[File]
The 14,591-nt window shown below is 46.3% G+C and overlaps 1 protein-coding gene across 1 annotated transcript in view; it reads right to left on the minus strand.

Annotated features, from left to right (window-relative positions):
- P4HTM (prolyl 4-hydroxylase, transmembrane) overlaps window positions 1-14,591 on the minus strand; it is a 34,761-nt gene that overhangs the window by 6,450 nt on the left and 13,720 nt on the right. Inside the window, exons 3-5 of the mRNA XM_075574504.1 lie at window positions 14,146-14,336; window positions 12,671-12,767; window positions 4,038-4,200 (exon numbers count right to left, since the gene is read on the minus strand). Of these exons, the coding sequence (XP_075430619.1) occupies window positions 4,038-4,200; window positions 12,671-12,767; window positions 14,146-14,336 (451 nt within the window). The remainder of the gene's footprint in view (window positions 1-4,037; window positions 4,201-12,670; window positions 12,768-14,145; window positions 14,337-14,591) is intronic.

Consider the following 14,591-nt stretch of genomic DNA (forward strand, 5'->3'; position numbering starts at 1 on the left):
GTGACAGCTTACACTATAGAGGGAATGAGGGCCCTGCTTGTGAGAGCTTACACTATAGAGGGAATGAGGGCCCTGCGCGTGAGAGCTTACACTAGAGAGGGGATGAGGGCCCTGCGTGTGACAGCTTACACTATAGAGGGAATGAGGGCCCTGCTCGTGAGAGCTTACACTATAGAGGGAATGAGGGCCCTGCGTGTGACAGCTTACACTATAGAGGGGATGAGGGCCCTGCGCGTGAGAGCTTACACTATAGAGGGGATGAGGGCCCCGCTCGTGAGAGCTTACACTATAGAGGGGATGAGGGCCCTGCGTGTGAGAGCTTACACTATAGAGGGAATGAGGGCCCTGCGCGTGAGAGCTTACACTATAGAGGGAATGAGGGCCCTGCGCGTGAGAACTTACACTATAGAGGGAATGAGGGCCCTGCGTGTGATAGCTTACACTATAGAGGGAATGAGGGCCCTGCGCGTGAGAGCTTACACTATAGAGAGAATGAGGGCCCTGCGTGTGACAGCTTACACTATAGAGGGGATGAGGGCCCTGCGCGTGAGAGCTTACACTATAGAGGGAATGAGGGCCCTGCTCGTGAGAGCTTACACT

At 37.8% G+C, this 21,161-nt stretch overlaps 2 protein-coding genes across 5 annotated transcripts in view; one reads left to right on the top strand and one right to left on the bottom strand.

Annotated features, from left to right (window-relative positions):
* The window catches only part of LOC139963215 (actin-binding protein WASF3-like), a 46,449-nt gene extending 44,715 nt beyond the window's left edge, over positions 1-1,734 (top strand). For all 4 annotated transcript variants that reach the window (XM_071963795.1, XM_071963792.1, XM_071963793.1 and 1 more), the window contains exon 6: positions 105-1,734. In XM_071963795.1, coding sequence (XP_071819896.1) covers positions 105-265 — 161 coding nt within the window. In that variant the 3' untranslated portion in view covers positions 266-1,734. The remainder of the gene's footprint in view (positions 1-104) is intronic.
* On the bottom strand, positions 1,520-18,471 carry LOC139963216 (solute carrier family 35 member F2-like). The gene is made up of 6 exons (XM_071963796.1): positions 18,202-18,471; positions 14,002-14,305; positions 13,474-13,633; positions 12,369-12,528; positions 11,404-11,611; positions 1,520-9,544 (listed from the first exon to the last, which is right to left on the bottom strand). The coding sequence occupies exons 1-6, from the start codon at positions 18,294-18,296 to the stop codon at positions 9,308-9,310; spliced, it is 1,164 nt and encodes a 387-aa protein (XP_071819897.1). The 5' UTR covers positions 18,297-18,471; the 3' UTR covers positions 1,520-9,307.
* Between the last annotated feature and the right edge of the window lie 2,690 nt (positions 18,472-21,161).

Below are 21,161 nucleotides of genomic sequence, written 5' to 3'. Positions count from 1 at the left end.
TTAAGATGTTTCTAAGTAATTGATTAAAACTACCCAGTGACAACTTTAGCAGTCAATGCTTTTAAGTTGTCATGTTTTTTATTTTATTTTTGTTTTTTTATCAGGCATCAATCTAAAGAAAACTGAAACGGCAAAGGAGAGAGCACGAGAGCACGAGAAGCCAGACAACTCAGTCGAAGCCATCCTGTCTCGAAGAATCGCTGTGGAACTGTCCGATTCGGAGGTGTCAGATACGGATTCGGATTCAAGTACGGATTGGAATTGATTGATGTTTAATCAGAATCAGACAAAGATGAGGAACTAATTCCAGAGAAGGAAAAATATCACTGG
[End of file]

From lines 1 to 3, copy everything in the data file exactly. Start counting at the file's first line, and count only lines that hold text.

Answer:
The 14,591-nt window shown below is 46.3% G+C and overlaps 1 protein-coding gene across 1 annotated transcript in view; it reads right to left on the minus strand.

Annotated features, from left to right (window-relative positions):
- P4HTM (prolyl 4-hydroxylase, transmembrane) overlaps window positions 1-14,591 on the minus strand; it is a 34,761-nt gene that overhangs the window by 6,450 nt on the left and 13,720 nt on the right. Inside the window, exons 3-5 of the mRNA XM_075574504.1 lie at window positions 14,146-14,336; window positions 12,671-12,767; window positions 4,038-4,200 (exon numbers count right to left, since the gene is read on the minus strand). Of these exons, the coding sequence (XP_075430619.1) occupies window positions 4,038-4,200; window positions 12,671-12,767; window positions 14,146-14,336 (451 nt within the window). The remainder of the gene's footprint in view (window positions 1-4,037; window positions 4,201-12,670; window positions 12,768-14,145; window positions 14,337-14,591) is intronic.